2 English Chronicle, edit. Davies. Three Fifteenth Century Chronicles.


Coventry parliament on December 6, a few weeks after
Ludford. But he could hardly have been inactive while
such great events were on the anvil. His force must have
been advancing upon Ludlow from Pembroke while the
king and queen attacked in front ; and we may reasonably
argue that his was the army that went in pursuit of the duke 1 .
If this was so, it accounts for two significant facts in the
situation which have hitherto been neglected, namely,
that Jasper did not appear in the parliament at Coventry
till a fortnight after the opening of the session, and that
he came there with a large following 2 . It is conceivable,
and not at all improbable, that the Yorkists had become
aware of his approach, and that this inspired them with
additional fear, and increased their panic.

Immediately after their triumph the king and queen had
summoned a parliament at Coventry. Here the Yorkist
leaders were attainted. Lord Powys and Sir Walter Deve-
reux were spared their lives though their estates were con-
fiscated; Richard Croft of Herefordshire and Roger Kynaston 3
were pardoned. Among those attainted was Sir Thomas
Vaughan 4 . Sir Walter Devereux had apparently been
active gathering men for the duke of York ; for on November
8, 1459, certain persons were indicted before Sir John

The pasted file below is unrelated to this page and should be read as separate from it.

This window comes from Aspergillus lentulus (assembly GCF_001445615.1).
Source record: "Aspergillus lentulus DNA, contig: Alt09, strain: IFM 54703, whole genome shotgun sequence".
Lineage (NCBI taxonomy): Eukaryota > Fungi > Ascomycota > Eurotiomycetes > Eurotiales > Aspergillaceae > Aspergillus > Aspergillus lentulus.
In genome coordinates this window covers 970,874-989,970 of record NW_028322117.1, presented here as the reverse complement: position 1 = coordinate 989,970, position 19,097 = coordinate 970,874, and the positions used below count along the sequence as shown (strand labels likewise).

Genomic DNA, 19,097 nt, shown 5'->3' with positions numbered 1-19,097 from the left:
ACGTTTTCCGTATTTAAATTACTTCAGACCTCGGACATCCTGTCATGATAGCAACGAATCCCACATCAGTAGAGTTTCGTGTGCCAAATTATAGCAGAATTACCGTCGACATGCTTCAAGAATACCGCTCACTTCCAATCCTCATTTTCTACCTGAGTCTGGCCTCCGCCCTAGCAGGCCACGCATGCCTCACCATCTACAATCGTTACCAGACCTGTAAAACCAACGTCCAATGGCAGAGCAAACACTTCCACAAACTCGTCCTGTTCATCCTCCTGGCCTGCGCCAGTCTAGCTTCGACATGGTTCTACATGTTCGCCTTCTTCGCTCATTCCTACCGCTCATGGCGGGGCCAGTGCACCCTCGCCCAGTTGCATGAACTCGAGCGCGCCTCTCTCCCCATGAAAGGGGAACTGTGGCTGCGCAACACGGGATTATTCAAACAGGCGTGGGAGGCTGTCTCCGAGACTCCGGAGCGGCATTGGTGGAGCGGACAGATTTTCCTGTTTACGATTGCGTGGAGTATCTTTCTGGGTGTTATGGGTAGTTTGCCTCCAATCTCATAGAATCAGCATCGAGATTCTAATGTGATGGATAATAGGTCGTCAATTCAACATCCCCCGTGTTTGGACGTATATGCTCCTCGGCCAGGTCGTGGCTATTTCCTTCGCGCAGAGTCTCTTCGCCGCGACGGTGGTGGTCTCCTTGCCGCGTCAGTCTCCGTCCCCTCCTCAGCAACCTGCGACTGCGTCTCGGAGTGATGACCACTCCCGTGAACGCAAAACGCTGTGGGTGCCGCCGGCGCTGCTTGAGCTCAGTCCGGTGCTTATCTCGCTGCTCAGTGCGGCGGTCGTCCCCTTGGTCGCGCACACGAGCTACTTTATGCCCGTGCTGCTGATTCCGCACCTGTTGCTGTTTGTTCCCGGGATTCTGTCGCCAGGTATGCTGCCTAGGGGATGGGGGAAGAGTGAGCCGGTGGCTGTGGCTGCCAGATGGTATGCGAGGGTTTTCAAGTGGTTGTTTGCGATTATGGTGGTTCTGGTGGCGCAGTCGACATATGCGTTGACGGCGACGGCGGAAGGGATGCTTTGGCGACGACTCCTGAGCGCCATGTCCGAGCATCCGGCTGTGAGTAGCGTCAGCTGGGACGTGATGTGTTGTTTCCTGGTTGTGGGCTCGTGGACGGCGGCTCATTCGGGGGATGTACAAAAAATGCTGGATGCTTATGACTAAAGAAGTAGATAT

Fortescue for having each received at Weobley 5 , Hereford-
shire, " a gown of Walter Devereux contrary to the statute
of liveries." He was bound to the king in 500 marks for
his rebellion, which sum was paid to Humphrey, duke of

1 Polydore, 104. Gregory.

2 Paston Letters, I. 499, Dec. 7, 1459. " Yesterday in the mornyng
came inne th' erle of Pembroke with a good feleschip."

3 Rot. Pari., 368. Roger Kynaston, having " rered werre ayenst youre
Highnes in the Feld of Luddeford," was pardoned, but fined.

4 Paston Letters, I. 499. Chronicle, edit. Davies, 84. William Worces-
ter, 771. Rot. Pari. 349, 368. Cal. Pat. Rolls, 536, 539. See a letter
from the two sons of the duke of York to their father, written from
Ludlow, complaining of Croft's " odious rule." Ellis's Letters, First Series,
1. 9-10.

5 Cal. Pat. Rolls, 531. Weobley was of course the home of Devereux.
The date given is April 1, 1459. The activity of Devereux was therefore
a few months before the Ludlow campaign.


Buckingham, " for his costs in attendance on the king in
Kent and against other rebels 1 ."

A glance at the grants bestowed by the Crown in the
flush of victory will help us to understand who

Sir William . J r

Herbert's were its friends at this period. Of these the

most prominent in Wales was unquestionably
Sir William Herbert. And if we had no further proof of
his Lancastrian proclivities, the favours showered upon him
on this occasion should be sufficient. His reward was
a grant for life of the offices of sheriff of the county of Gla-
morgan and Morgannwg, steward of the lordship and its
members 2 , steward of the lordships of Abergavenny, Elvel,